Since the auto-focus lens on our camera had stopped working, the first priority of the day was getting a new lens. I had read about Xing Guang Photography Equipment Center on several web sites, including SmartShanghai. It’s called THE place to buy new and used camera equipment.
We walked in and out within a few minutes and had a new lens for our camera. In the first store we ventured into we handed a sales clerk the slip of paper on which I had written the name of the lens we were looking for. He took the paper, looked at it, turned, and pulled out the lens from the glass cabinet behind the counter. Pirce: 700 Yuan, approx. $114. This was less than what I had found on Amazon’s US site.
We would have liked to explore this camera emporium filling six levels, but with the kids that wasn’t realistic. I know Henry would have found some of it interesting. Meredith, though she had recovered from her cold, was in full-blown whiny form. She did not want to walk anywhere.
Meredith had whined and cried that she wanted to be carried during the walk to Hongkou station from the hotel. Then she whined and cried while walking in the station, down the stairs, and to the subway platform. Then she whined and cried from the Luban Road metro stop as we walked up the street toward Xing Guang, pausing her pleas only while she and Henry shared a bag of potato chips bought at a convenience store just outside the subway station.
New camera lens attached to the camera and working better than the old one ever did, we continued north into the French Concession where we entered Fuxing Park. (I carried Meredith most of the way.) This gorgeous, well-manicured, well-ordered park was built by the French and was called “French Park” for some time. But like most things, its colonial legacy was reclaimed by the Chinese. Hence the Chinese park name to go along with the Chinese street names that used to bear names in the neighborhood like Lafayette.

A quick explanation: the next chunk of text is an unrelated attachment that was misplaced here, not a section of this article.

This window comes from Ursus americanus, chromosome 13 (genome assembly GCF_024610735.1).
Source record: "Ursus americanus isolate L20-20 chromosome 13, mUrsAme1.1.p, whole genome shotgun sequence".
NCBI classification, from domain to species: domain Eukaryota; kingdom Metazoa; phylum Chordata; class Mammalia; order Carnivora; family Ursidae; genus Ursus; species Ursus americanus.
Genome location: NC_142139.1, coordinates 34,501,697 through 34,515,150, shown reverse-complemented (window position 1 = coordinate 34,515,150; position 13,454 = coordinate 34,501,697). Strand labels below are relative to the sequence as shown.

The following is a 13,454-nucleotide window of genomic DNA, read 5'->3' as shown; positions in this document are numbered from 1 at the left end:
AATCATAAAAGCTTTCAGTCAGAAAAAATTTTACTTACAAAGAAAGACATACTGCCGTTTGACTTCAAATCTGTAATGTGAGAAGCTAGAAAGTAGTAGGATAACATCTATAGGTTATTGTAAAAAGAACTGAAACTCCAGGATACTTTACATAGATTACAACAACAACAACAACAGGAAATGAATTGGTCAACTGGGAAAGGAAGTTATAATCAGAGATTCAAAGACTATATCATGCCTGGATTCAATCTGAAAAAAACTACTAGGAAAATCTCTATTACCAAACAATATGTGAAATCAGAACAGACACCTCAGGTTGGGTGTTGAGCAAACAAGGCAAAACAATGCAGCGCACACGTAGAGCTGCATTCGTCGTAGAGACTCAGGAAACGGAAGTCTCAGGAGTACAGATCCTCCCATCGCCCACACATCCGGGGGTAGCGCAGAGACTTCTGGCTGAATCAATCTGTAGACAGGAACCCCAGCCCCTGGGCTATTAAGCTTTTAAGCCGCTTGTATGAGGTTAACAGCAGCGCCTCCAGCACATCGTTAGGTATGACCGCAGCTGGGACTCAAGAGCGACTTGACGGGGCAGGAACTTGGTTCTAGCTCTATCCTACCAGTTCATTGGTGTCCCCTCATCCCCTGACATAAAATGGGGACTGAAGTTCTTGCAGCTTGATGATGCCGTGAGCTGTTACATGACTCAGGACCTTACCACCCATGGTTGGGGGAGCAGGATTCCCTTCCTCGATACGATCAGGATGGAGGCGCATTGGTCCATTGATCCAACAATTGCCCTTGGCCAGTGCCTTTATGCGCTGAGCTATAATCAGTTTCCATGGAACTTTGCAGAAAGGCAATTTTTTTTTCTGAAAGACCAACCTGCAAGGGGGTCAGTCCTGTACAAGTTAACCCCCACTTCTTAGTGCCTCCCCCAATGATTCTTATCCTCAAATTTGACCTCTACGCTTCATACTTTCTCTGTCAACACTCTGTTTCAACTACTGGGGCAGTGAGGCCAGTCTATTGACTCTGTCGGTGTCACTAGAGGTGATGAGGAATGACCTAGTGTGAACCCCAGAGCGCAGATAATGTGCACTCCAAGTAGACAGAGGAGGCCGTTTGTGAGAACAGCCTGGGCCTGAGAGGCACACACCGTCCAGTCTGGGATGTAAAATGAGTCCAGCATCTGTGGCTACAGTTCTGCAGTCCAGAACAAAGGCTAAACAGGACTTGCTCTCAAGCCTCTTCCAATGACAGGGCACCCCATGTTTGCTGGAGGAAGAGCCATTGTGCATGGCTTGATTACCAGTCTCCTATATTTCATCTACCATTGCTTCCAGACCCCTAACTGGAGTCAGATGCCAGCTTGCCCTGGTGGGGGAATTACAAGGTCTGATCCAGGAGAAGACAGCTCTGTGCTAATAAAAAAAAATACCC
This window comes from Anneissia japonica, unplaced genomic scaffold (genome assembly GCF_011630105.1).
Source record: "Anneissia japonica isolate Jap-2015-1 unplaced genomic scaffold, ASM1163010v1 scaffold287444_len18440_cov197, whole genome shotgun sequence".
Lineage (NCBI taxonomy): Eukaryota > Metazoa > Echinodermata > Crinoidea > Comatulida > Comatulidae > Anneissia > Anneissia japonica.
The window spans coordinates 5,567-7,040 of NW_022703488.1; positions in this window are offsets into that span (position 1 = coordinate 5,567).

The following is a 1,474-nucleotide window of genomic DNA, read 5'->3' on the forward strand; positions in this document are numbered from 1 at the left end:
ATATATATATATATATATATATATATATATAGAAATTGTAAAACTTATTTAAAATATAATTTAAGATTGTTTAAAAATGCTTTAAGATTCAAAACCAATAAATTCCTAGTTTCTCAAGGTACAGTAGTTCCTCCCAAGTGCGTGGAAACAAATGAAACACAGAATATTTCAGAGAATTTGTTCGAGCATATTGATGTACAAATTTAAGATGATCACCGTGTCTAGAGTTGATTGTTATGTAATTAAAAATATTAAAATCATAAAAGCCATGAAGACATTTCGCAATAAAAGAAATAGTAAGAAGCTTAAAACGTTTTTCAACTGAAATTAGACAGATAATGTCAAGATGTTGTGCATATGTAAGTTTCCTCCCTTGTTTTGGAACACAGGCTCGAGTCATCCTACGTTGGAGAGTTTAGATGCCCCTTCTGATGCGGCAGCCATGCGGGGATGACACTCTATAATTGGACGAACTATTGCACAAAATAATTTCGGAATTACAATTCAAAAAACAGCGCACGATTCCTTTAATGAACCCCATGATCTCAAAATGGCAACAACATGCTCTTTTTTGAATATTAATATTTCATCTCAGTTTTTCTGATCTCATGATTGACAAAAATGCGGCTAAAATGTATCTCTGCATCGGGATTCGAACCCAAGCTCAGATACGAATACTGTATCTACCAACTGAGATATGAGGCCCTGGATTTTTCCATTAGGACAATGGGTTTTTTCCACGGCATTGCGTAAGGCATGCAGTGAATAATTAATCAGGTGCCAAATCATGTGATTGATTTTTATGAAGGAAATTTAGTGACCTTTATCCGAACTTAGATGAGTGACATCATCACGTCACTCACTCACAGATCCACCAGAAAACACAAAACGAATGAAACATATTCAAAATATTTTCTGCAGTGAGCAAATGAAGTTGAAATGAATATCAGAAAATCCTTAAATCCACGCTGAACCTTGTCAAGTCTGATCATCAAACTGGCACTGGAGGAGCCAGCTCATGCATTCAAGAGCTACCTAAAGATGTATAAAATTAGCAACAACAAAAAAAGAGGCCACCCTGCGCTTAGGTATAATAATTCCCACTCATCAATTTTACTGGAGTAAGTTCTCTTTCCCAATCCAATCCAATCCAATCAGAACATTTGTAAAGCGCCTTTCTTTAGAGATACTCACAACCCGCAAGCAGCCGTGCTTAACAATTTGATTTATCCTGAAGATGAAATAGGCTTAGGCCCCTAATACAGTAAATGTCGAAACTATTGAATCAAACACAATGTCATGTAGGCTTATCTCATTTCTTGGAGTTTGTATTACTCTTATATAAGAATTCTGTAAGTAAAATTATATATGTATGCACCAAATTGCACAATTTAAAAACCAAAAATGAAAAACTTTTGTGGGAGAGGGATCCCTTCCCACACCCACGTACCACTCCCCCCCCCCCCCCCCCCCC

This is a park for a stroll, a conversation, a game of mah-jong, some quiet, and even a nap.
Though “lying about” is against the park rules. Several other things are also “unallowable,” like urinating or defecating, and “activities of a feudalistic or superstitious nature.” Though ball games and kite-flying are allowed in a “designated banned area.”
Here’s the statue of Marx and Engels, located at the north end of the park, two men whose economic theories have been thoroughly abandoned by modern China.
I wonder if Communist-Capitalist China will reclaim that legacy by pulling down the statue and replacing it with one of someone like Adam Smith or Milton Friedman?
The kids were interested in the ponds, the small amusement park rides (which my wife and I managed to them from because our stomachs were beginning to grumble), and the snail they spotted on the border of a flower bed.
The proprietors speak very good English, which made ordering easy. One of the owners is an artist, and the walls are covered with art, which you can purchase. (One painting was of the iconic image of Mao splattered Pollock-style with a variety of colors.) The food was sumptuous. There was their version of sweet and sour chicken, the best I’ve ever had. The slow-cooked pork was cubed into both meat and fat chunks. Yummy. We were the only ones eating a late lunch inside the quiet restaurant, which made Stephanie and I more concerned about every noise our kids made.
Whenever our kids have chopsticks, which is every single time we are in a restaurant in Shanghai, they like to sword fight with them. This forces my wife and I to shush them so that they’re not so loud, and to move breakable objects on the table away from them. In Art Salon there were several breakable objects like tea cups, soup bowls and soup spoons.
After that delicious meal, Meredith whined and cried that she wanted to be carried from the restaurant back to the metro. We walked along Huaihai Road, which was full of trendy shops, eyeing the windows and the people. My wife saw a few things that piqued her interest. I told her that for all the work she’s putting into the two classes she’s teaching, she deserves to indulge herself, take a big shopping trip alone. She, of course, agreed.
When we finished our return trip on the subway, as I carried her to the hotel, Meredith fell asleep, sweaty head resting on my shoulder, her limp legs gently banging against me.
Chinese Paparazzi Count for the day: 0